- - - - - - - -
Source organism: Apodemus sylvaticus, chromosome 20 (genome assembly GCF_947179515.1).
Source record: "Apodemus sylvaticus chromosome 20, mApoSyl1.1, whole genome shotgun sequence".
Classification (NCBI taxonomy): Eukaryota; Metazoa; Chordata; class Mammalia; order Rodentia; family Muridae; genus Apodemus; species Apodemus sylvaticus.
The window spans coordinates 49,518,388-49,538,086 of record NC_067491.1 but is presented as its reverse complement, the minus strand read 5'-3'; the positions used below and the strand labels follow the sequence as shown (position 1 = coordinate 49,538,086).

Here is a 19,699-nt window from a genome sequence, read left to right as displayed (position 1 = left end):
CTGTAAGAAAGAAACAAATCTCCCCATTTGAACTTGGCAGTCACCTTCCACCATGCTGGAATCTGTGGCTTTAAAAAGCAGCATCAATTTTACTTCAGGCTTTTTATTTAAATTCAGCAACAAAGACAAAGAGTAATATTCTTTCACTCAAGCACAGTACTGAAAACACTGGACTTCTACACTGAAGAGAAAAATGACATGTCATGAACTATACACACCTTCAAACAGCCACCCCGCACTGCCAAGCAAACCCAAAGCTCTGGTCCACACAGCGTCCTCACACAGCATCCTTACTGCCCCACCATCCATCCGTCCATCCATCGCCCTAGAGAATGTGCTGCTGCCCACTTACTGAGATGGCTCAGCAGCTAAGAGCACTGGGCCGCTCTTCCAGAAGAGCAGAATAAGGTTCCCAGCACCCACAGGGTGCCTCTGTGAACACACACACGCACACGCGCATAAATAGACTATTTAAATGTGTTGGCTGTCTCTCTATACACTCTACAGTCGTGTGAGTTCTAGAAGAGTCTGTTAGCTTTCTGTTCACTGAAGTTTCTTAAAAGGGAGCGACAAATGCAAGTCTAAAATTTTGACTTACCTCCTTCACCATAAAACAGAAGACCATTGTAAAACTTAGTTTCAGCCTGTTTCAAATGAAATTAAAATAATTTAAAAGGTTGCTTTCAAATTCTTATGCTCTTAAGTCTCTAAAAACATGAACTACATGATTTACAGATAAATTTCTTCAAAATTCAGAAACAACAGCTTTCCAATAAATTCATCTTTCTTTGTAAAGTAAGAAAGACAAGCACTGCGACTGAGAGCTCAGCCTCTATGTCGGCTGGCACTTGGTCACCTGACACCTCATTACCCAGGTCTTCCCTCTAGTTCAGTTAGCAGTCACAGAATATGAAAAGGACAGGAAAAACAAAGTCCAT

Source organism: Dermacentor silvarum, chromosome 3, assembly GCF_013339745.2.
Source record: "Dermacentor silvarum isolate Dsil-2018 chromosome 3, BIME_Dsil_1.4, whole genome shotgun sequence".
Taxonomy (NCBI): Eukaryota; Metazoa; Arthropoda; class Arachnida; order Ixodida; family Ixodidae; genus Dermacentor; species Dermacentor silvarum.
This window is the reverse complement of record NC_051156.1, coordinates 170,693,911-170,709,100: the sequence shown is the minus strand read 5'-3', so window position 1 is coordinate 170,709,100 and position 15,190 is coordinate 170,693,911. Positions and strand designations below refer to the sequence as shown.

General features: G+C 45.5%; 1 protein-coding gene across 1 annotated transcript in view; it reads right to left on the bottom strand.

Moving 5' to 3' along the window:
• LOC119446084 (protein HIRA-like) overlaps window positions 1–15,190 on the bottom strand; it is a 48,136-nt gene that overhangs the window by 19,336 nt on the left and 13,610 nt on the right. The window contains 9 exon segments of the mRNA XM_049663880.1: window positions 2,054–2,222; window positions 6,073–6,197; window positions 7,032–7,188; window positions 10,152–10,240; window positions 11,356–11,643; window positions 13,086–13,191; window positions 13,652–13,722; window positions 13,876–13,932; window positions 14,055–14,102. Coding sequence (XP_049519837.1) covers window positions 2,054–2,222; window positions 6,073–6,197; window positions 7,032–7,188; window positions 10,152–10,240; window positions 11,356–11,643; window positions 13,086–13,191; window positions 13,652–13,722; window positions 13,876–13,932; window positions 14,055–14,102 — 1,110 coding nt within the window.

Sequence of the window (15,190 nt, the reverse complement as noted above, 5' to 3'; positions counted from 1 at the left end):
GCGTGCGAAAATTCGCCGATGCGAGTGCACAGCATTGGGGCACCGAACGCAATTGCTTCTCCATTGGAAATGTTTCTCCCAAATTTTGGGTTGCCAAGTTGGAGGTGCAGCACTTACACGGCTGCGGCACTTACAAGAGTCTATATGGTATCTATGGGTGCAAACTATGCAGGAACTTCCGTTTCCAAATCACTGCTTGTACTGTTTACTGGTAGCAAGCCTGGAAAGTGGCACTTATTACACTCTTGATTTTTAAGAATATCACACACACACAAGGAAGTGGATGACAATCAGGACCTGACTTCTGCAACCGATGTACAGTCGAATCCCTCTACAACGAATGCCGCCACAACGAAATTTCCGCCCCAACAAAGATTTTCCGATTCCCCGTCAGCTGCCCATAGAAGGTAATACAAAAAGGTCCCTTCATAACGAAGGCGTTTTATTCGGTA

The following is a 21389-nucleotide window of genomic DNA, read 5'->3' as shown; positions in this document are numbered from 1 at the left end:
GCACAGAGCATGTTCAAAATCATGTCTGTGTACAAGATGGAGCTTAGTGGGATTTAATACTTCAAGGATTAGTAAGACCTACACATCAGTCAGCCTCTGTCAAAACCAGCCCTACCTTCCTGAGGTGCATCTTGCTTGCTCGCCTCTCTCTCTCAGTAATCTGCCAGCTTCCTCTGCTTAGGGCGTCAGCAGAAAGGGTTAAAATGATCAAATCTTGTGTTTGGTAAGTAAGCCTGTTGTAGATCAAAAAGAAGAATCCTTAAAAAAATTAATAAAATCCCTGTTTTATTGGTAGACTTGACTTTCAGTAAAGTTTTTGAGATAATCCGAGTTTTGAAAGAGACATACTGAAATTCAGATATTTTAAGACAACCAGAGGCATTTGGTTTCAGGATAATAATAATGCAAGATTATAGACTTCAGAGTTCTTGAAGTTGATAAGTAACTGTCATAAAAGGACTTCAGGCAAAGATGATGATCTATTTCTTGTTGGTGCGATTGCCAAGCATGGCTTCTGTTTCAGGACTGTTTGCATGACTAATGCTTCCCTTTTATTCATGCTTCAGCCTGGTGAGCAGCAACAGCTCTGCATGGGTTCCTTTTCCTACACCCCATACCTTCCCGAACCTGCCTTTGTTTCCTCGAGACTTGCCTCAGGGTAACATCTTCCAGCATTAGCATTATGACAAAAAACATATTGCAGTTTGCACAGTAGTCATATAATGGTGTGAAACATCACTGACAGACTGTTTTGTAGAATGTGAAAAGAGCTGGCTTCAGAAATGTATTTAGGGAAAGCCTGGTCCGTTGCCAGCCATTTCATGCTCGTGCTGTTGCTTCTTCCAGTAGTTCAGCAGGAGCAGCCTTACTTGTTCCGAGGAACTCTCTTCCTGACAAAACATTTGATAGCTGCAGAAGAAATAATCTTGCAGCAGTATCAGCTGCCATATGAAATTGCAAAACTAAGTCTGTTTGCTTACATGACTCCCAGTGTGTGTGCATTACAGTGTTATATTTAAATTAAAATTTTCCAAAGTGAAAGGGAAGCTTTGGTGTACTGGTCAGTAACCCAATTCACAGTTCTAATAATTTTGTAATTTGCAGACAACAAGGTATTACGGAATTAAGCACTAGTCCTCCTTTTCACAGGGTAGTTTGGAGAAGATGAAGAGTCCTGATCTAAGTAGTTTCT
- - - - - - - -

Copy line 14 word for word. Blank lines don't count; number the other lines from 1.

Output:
Sequence of the window (15,190 nt, the reverse complement as noted above, 5' to 3'; positions counted from 1 at the left end):